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2021 Albums/EPs: Week 3 (January 15 – 21)

Last year was shit, except for music, and this year looks likely to be very similar. There were some good releases in the first couple of weeks of 2021, but Friday the 15th really seemed to kick this year into life. I entertained myself with three albums and three EPs.

Shame – Drunk Tank Pink (Dead Oceans)

It’s been three years since Shame released their debut Songs of Praise, possibly my favourite album of 2018, and I did worry they may have missed the boat a bit. Fontaines D.C. barely existed when Songs of Praise came out, yet they’ve since released two wonderful albums. Idles too have dropped two LPs in that time. When Shame put out what seemed like a pretty unremarkable comeback single in ‘Alphabet’, I worried all the more.

It turns out I needn’t have. ‘Alphabet’ is somehow transformed into a scorching opener on this blinding second album from the London post-punkers.

And if there was any doubt that they are post-punk rather than standard indie, Drunk Tank Pink dispels them. While ‘Water in the Well’ and ‘Snow Day’ stand out at first, I love the new dissonant, Fall-esque sound they’re developing on tracks like ‘6/1’ and ‘Harsh Degrees’.

There’s no singalong like ‘One Rizla’ on here, and I sense some fans who lapped up the first album might struggle with this one. Personally, I adore it. It’s kind of a depressing thought in January, but I might not hear a better record than this all year.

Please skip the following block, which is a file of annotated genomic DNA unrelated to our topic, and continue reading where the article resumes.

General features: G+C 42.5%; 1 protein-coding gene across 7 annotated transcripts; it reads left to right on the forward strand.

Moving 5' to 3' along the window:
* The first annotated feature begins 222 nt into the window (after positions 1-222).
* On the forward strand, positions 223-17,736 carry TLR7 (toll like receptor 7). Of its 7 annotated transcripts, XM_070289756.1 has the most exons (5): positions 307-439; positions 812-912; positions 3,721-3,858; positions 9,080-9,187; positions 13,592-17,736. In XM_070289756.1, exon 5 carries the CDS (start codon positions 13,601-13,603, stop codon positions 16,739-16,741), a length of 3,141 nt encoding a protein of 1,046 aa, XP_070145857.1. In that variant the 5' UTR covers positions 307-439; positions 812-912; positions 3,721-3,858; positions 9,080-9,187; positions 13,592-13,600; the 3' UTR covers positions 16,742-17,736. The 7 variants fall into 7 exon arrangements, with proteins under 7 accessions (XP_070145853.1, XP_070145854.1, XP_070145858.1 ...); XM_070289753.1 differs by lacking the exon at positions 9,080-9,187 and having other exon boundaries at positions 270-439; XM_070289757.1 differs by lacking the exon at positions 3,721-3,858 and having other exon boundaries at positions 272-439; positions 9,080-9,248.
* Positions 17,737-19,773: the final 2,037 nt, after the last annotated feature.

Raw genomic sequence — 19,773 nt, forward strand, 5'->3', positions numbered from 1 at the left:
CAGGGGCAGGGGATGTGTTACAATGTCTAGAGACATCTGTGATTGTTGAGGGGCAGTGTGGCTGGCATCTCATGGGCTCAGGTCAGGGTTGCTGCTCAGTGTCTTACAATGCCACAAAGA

Sleaford Mods – Spare Ribs (Rough Trade)

More rage, wit and venom from the most idiosyncratic British band around, as well as one of the most important and best. Spare Ribs is the duo’s eleventh album, believe it or not, although the first four or five aren’t easy to get hold off.

Jason Williamson regularly acknowledges the fact that he started the Mods while skint, and is now a successful and financially comfortable musician. Personally, I don’t think their music lacks any sincerity or relevance despite their rise to fame and success – indeed they’ve managed to hit the top five with this album.

I think a bigger challenge for them is keeping their sound fresh while being so distinctive. They do always try to make it a little different, with guest vocals from Billy Nomates and Amy Taylor (the latter a great addition to the banging ‘Nudge It’) mixing things up here, while Andrew Fearn injects a bit more of a krautrocky electronic aura in parts, particularly the excellent ‘I Don’t Rate You’.

Some tracks miss the beat a little. I love Billy Nomates but ‘Mork n Mindy’ doesn’t do it for me, ‘Elocution’ falls a bit flat and so does closer ‘Fishcakes’ – in fact I’d say most of their albums have weakish closers, funnily enough. Still, these are more than cancelled out by tracks like ‘Out There’ and ‘Thick Ear’ that tear you a new one.

It’s a good album. Not their best (that honour goes to 2014’s Divide and Exit), but up to their normal standards. You either get Sleaford Mods or you don’t, and Spare Ribs isn’t going to change your opinion either way.